Strap on your snow gear and tie your scarf tight. Iceland is hauling some of its buzziest bands overseas so we can get a better look at what their music scene is all about.
But first: some clarification. If this seems random, think again. The fine folks at Taste of Iceland are returning to North America to bring their Icelandic culture event to major cities like Chicago, Toronto, and New York City. Each year, they show off the vibrant culture Iceland has to offer. Given Boston is so close to the country (A 5-hour direct flight? Yes please.), we’re a regular pit stop for Taste of Iceland. This year’s lineup, however, is a step above years past.
This Saturday, the annual Reykjavik Calling concert will bring electronic post-punk act Fufanu (whose live show leaves you feeling like you’ve been electrified, as will its new album Sports), melodic punk group Mammút (who won Album of the Year and Song of the Year at the 2014 Icelandic Music Awards), and local motown poppers the Dirty Dottys to the Middle East Downstairs. The team works in collaboration with WERS, WBUR, Icelandair, and more to arrange the event, so you know it’s got enough ties to the scene to properly represent both Iceland and Boston. Best of all, the concert is totally free.
“There are so many Icelandic bands doing amazing things that I wish Americans knew about,” says Mammút’s Alexandra Baldursdottir. “The rap scene is getting bigger every day, with feminist forces like Reykjavíkurdaetur in the frontline. Electronic trio Samaris made an epic album last year. Hatari is a new Icelandic band that we’re keeping our eyes on.”
For both Icelandic bands, traveling to Boston is a chance to better understand America while simultaneously debunking stereotypes about our city. “The only image of Boston I have is Alan Shore, Denny Crane, and Shirley Schmidt,” laughs Fufanu’s Kaktus Einarsson. “The shows Boston Legal were on TV when I was growing up, and that’s the closest I’ve been to Boston. I hope those characters exist when we arrive.”
“Everyone in Boston is at least a little Irish, or at least that’s what Icelanders think,” adds Baldursdottir. “It’s said that the Icelandic Vikings went to Iceland and stole all the beautiful women. Strangely, we don’t celebrate St. Patrick’s Day, though. There should always be an excuse for partying. Maybe we should try it while there.”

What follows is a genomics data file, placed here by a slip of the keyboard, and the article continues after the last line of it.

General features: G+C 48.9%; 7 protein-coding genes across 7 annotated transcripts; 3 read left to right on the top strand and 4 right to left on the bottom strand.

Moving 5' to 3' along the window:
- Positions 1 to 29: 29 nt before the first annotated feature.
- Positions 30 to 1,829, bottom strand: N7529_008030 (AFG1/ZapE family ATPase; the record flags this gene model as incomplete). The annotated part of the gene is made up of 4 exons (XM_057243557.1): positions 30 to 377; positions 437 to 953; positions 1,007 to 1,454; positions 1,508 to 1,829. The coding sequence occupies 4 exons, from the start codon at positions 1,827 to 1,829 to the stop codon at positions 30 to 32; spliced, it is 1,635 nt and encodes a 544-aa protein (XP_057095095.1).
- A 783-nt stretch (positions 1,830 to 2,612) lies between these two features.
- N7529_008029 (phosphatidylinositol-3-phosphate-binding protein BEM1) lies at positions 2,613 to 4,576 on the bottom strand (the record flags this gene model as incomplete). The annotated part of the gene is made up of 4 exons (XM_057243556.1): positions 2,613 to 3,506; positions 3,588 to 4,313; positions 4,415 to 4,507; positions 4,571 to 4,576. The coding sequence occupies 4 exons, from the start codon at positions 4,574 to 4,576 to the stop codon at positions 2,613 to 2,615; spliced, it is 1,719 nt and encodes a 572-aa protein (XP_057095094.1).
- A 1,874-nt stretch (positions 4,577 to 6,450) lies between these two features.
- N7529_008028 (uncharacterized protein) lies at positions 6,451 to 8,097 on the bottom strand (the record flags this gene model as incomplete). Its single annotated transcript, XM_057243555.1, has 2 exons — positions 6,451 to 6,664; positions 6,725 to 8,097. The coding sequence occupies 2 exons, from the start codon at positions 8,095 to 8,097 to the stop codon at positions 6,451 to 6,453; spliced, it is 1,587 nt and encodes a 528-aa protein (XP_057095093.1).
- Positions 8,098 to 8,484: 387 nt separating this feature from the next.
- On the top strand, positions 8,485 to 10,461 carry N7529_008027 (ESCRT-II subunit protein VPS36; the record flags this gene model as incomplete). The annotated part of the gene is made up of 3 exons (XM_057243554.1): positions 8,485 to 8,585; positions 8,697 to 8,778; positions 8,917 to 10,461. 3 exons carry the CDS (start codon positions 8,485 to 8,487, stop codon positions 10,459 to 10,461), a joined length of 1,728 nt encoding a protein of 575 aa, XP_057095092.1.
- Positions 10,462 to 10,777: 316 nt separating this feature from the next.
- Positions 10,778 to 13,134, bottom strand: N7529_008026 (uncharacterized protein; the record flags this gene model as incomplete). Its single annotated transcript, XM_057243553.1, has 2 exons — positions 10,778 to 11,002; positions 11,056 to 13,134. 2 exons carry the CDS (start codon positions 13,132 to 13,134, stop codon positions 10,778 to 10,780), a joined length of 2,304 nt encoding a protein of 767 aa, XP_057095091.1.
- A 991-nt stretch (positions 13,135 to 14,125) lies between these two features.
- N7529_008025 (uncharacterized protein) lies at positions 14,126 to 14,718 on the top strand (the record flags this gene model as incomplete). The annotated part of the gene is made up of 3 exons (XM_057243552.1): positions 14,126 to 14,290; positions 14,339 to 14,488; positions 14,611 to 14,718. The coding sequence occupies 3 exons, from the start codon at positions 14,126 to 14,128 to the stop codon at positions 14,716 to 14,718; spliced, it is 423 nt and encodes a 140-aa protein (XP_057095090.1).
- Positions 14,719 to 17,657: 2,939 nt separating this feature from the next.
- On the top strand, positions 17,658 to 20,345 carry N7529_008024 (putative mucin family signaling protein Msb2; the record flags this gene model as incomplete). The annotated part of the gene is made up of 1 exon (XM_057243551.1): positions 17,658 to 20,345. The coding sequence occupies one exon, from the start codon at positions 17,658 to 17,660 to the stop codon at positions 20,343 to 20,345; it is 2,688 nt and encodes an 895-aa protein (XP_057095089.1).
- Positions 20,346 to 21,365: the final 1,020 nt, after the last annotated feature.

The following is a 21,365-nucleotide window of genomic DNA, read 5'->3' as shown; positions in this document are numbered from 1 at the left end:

Luckily for the bands and for attendees, the event doesn’t stop there. The Taste of Iceland weekend continues its exploration into the Nordic nation’s culture at the Merchant where Icelandic chef Siggi Helga from Grillið restaurant will fly to Boston to create a homecooked meal that showcases their rising food scene. On Sunday, a short film festival from Iceland called Stockfish will screen at Brattle Theater in Harvard Square. Literature events, artwork discussions, and more will also take place. This is an immersive experience. If we didn’t know better, we would say it’s an on-point experience of Iceland without the flight but, thanks to the recent blizzard, with the weather.
If the event leaves a good taste in your mouth, then open up your calendar and mark vacation time in the month of November. Both Fufanu and Mammút play Iceland Airwaves regularly. Chances are you can catch them at this year’s festival, snack on freshly prepared local food, and take in the sights. It’s a dream combination that will have you wondering why you don’t travel to Iceland on the regular.
Now that’s a góðan dag if we ever saw one. If you don’t know what that means, well, I guess you just have to go to the show and ask an Icelander to tell you. And if you do make it to Iceland come November, take Baldursdottir’s advice: “Don’t buy bottled water in Iceland. There’s no need for that, even if the ads say so.”
FUFANU, MAMMÚT, THE DIRTY DOTTYS. SAT 3.18. MIDDLE EAST DOWNSTAIRS, 472 MASS. AVE., CAMBRIDGE. 8PM/18+/FREE. CROSSROADSPRESENTS.COM